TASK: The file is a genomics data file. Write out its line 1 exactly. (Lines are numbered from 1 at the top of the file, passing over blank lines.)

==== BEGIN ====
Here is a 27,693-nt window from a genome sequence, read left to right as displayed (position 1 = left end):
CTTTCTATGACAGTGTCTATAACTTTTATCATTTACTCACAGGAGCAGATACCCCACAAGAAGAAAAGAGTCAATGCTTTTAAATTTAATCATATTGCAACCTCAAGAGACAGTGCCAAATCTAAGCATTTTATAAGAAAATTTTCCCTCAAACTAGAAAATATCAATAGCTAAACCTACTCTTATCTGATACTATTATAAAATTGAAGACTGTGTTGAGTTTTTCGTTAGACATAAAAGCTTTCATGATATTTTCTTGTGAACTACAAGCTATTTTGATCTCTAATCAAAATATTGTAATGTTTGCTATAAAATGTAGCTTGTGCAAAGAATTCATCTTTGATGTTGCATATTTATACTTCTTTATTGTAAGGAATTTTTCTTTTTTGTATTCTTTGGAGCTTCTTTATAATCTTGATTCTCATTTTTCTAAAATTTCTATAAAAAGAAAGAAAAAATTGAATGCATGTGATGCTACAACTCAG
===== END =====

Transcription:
Here is a 27,693-nt window from a genome sequence, read left to right as displayed (position 1 = left end):